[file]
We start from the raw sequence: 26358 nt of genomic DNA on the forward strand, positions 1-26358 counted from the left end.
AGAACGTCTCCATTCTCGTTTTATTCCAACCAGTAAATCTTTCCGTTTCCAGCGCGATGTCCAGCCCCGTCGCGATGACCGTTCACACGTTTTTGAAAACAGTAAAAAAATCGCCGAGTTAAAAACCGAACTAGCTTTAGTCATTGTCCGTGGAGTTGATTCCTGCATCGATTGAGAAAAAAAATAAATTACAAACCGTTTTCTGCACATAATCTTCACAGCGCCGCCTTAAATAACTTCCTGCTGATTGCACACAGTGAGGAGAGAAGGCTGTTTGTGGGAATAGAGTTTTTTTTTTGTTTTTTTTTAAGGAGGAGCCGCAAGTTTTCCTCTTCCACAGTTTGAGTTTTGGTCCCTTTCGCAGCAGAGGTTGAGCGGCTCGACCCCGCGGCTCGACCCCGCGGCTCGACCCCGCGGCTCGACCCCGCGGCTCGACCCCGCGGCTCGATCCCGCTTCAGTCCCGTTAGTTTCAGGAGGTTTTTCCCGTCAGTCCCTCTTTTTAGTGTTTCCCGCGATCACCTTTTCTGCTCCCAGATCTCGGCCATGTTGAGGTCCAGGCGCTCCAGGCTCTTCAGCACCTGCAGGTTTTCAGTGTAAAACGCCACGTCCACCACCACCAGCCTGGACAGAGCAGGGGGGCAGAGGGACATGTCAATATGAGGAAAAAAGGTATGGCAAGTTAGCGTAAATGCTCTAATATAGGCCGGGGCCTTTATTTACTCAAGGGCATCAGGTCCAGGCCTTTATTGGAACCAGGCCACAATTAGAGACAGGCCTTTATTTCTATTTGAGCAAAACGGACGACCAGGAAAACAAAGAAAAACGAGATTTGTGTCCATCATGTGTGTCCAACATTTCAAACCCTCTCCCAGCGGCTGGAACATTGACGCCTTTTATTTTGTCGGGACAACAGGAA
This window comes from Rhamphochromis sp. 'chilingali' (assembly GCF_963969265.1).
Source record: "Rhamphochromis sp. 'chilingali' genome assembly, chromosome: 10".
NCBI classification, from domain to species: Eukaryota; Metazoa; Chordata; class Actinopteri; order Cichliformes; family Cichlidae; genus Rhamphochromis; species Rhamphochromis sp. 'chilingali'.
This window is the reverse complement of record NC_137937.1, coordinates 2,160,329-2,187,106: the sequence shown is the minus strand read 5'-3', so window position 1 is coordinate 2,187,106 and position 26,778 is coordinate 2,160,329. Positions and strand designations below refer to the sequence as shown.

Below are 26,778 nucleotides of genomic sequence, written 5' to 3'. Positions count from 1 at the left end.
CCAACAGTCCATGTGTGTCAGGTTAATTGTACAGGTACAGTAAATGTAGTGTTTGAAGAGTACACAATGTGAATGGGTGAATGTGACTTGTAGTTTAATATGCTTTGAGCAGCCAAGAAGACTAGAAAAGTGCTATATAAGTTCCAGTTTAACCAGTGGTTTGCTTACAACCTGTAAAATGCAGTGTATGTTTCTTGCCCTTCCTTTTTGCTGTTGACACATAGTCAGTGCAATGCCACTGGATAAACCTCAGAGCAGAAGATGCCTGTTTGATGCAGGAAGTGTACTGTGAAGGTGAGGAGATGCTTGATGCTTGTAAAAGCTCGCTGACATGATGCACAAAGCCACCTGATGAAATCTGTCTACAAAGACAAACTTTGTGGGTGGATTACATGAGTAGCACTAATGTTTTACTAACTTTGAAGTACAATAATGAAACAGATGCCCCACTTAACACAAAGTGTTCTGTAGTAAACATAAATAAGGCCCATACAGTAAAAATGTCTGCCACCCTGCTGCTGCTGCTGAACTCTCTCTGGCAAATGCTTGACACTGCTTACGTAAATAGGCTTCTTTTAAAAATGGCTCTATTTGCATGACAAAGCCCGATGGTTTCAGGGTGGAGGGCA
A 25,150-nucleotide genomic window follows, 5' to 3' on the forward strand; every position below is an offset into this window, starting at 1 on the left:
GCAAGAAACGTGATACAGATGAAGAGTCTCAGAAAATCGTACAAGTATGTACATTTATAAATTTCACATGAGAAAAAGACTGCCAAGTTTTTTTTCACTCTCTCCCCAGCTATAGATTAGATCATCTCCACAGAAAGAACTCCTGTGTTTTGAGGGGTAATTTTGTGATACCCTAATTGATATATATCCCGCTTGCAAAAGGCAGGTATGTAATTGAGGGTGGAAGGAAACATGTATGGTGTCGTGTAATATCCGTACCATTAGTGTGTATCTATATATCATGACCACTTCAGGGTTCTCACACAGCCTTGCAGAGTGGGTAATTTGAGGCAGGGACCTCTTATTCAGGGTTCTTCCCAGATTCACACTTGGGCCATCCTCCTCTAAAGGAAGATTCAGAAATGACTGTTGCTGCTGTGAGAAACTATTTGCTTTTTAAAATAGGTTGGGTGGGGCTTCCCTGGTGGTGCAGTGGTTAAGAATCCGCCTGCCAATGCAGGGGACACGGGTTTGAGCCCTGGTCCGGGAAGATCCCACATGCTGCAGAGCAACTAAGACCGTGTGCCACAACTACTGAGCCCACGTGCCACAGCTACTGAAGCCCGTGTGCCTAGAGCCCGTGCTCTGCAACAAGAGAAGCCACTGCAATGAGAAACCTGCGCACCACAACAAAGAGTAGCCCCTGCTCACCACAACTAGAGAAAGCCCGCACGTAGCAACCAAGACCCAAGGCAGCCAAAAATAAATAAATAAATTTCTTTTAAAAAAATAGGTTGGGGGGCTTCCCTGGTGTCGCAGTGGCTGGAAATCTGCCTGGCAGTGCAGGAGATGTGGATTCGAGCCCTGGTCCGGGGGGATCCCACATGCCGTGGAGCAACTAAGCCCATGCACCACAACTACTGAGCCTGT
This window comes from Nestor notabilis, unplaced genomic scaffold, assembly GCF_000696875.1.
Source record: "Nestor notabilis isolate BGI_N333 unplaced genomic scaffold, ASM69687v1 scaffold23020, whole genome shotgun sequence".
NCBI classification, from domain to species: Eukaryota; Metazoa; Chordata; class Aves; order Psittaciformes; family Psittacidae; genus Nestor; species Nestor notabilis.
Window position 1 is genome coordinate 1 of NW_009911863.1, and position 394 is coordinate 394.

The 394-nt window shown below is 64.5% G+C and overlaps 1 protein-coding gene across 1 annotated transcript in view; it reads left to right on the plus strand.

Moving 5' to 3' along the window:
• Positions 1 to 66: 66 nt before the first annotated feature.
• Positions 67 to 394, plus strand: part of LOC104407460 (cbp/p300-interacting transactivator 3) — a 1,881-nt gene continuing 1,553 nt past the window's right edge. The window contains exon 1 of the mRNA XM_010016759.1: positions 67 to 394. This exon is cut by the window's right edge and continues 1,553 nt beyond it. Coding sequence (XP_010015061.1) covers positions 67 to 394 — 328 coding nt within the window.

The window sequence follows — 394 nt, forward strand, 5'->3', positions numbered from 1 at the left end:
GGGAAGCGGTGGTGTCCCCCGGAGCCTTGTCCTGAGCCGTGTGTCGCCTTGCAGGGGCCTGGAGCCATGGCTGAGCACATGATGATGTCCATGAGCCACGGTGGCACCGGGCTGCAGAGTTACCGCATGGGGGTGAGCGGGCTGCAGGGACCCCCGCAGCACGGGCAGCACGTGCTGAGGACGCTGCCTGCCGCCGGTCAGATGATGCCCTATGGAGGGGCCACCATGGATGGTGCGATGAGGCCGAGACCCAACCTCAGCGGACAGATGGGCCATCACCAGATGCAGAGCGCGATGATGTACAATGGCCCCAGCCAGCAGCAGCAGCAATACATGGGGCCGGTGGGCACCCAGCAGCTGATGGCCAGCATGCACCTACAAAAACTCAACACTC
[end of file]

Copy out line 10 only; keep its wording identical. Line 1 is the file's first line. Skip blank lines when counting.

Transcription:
GCAAGAAACGTGATACAGATGAAGAGTCTCAGAAAATCGTACAAGTATGTACATTTATAAATTTCACATGAGAAAAAGACTGCCAAGTTTTTTTTCACTCTCTCCCCAGCTATAGATTAGATCATCTCCACAGAAAGAACTCCTGTGTTTTGAGGGGTAATTTTGTGATACCCTAATTGATATATATCCCGCTTGCAAAAGGCAGGTATGTAATTGAGGGTGGAAGGAAACATGTATGGTGTCGTGTAATATCCGTACCATTAGTGTGTATCTATATATCATGACCACTTCAGGGTTCTCACACAGCCTTGCAGAGTGGGTAATTTGAGGCAGGGACCTCTTATTCAGGGTTCTTCCCAGATTCACACTTGGGCCATCCTCCTCTAAAGGAAGATTCAGAAATGACTGTTGCTGCTGTGAGAAACTATTTGCTTTTTAAAATAGGTTGGGTGGGGCTTCCCTGGTGGTGCAGTGGTTAAGAATCCGCCTGCCAATGCAGGGGACACGGGTTTGAGCCCTGGTCCGGGAAGATCCCACATGCTGCAGAGCAACTAAGACCGTGTGCCACAACTACTGAGCCCACGTGCCACAGCTACTGAAGCCCGTGTGCCTAGAGCCCGTGCTCTGCAACAAGAGAAGCCACTGCAATGAGAAACCTGCGCACCACAACAAAGAGTAGCCCCTGCTCACCACAACTAGAGAAAGCCCGCACGTAGCAACCAAGACCCAAGGCAGCCAAAAATAAATAAATAAATTTCTTTTAAAAAAATAGGTTGGGGGGCTTCCCTGGTGTCGCAGTGGCTGGAAATCTGCCTGGCAGTGCAGGAGATGTGGATTCGAGCCCTGGTCCGGGGGGATCCCACATGCCGTGGAGCAACTAAGCCCATGCACCACAACTACTGAGCCTGT